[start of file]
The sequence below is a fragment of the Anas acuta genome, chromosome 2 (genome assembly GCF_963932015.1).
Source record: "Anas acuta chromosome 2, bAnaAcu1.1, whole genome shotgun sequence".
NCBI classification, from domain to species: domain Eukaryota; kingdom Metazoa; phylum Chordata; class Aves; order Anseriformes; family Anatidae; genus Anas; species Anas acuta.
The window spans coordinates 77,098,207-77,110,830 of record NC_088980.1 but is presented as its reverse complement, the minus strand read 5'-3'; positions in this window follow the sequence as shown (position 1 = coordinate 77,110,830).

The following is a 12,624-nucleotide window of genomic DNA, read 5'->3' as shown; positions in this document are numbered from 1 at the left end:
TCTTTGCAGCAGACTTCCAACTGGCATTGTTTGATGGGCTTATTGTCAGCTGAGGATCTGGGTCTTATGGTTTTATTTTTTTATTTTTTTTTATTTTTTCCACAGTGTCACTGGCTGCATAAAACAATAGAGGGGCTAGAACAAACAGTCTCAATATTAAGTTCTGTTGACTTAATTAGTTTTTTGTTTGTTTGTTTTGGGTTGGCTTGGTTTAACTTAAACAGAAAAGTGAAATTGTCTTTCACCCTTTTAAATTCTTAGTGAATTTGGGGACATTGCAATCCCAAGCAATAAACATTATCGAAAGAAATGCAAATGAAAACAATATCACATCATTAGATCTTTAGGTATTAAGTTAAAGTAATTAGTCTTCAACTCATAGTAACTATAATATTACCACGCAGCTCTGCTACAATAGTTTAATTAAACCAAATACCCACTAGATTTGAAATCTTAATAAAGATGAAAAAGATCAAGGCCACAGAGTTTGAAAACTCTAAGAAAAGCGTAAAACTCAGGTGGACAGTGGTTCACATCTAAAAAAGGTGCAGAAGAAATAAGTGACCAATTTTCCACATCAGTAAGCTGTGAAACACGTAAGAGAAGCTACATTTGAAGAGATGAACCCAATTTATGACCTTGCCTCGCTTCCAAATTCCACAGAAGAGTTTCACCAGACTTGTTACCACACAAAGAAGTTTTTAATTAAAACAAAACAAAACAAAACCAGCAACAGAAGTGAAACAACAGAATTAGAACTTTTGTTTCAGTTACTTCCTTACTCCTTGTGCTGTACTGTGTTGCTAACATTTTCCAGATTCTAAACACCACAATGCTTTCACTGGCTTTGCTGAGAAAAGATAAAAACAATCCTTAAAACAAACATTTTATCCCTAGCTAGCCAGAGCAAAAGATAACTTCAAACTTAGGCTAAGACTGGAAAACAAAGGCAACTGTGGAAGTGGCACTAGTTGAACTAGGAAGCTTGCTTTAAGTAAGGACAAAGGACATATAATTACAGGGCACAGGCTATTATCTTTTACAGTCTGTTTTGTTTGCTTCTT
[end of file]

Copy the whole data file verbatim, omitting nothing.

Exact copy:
The sequence below is a fragment of the Anas acuta genome, chromosome 2 (genome assembly GCF_963932015.1).
Source record: "Anas acuta chromosome 2, bAnaAcu1.1, whole genome shotgun sequence".
NCBI classification, from domain to species: domain Eukaryota; kingdom Metazoa; phylum Chordata; class Aves; order Anseriformes; family Anatidae; genus Anas; species Anas acuta.
The window spans coordinates 77,098,207-77,110,830 of record NC_088980.1 but is presented as its reverse complement, the minus strand read 5'-3'; positions in this window follow the sequence as shown (position 1 = coordinate 77,110,830).

The following is a 12,624-nucleotide window of genomic DNA, read 5'->3' as shown; positions in this document are numbered from 1 at the left end:
TCTTTGCAGCAGACTTCCAACTGGCATTGTTTGATGGGCTTATTGTCAGCTGAGGATCTGGGTCTTATGGTTTTATTTTTTTATTTTTTTTTATTTTTTCCACAGTGTCACTGGCTGCATAAAACAATAGAGGGGCTAGAACAAACAGTCTCAATATTAAGTTCTGTTGACTTAATTAGTTTTTTGTTTGTTTGTTTTGGGTTGGCTTGGTTTAACTTAAACAGAAAAGTGAAATTGTCTTTCACCCTTTTAAATTCTTAGTGAATTTGGGGACATTGCAATCCCAAGCAATAAACATTATCGAAAGAAATGCAAATGAAAACAATATCACATCATTAGATCTTTAGGTATTAAGTTAAAGTAATTAGTCTTCAACTCATAGTAACTATAATATTACCACGCAGCTCTGCTACAATAGTTTAATTAAACCAAATACCCACTAGATTTGAAATCTTAATAAAGATGAAAAAGATCAAGGCCACAGAGTTTGAAAACTCTAAGAAAAGCGTAAAACTCAGGTGGACAGTGGTTCACATCTAAAAAAGGTGCAGAAGAAATAAGTGACCAATTTTCCACATCAGTAAGCTGTGAAACACGTAAGAGAAGCTACATTTGAAGAGATGAACCCAATTTATGACCTTGCCTCGCTTCCAAATTCCACAGAAGAGTTTCACCAGACTTGTTACCACACAAAGAAGTTTTTAATTAAAACAAAACAAAACAAAACCAGCAACAGAAGTGAAACAACAGAATTAGAACTTTTGTTTCAGTTACTTCCTTACTCCTTGTGCTGTACTGTGTTGCTAACATTTTCCAGATTCTAAACACCACAATGCTTTCACTGGCTTTGCTGAGAAAAGATAAAAACAATCCTTAAAACAAACATTTTATCCCTAGCTAGCCAGAGCAAAAGATAACTTCAAACTTAGGCTAAGACTGGAAAACAAAGGCAACTGTGGAAGTGGCACTAGTTGAACTAGGAAGCTTGCTTTAAGTAAGGACAAAGGACATATAATTACAGGGCACAGGCTATTATCTTTTACAGTCTGTTTTGTTTGCTTCTT